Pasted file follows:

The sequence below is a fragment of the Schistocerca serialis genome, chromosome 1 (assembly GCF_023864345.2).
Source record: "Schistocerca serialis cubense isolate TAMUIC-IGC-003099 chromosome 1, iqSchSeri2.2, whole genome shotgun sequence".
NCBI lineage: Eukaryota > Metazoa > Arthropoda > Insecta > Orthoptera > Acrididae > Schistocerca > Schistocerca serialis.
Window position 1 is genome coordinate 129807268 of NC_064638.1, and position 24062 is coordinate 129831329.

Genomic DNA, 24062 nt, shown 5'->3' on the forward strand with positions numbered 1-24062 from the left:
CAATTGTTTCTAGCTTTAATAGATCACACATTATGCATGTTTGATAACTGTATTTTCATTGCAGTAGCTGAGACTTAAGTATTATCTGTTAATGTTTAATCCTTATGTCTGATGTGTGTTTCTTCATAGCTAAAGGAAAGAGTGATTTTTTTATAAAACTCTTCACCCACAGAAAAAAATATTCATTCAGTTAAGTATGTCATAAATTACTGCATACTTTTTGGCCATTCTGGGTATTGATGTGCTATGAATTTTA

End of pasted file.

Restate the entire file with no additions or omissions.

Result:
The sequence below is a fragment of the Schistocerca serialis genome, chromosome 1 (assembly GCF_023864345.2).
Source record: "Schistocerca serialis cubense isolate TAMUIC-IGC-003099 chromosome 1, iqSchSeri2.2, whole genome shotgun sequence".
NCBI lineage: Eukaryota > Metazoa > Arthropoda > Insecta > Orthoptera > Acrididae > Schistocerca > Schistocerca serialis.
Window position 1 is genome coordinate 129807268 of NC_064638.1, and position 24062 is coordinate 129831329.

Genomic DNA, 24062 nt, shown 5'->3' on the forward strand with positions numbered 1-24062 from the left:
CAATTGTTTCTAGCTTTAATAGATCACACATTATGCATGTTTGATAACTGTATTTTCATTGCAGTAGCTGAGACTTAAGTATTATCTGTTAATGTTTAATCCTTATGTCTGATGTGTGTTTCTTCATAGCTAAAGGAAAGAGTGATTTTTTTATAAAACTCTTCACCCACAGAAAAAAATATTCATTCAGTTAAGTATGTCATAAATTACTGCATACTTTTTGGCCATTCTGGGTATTGATGTGCTATGAATTTTA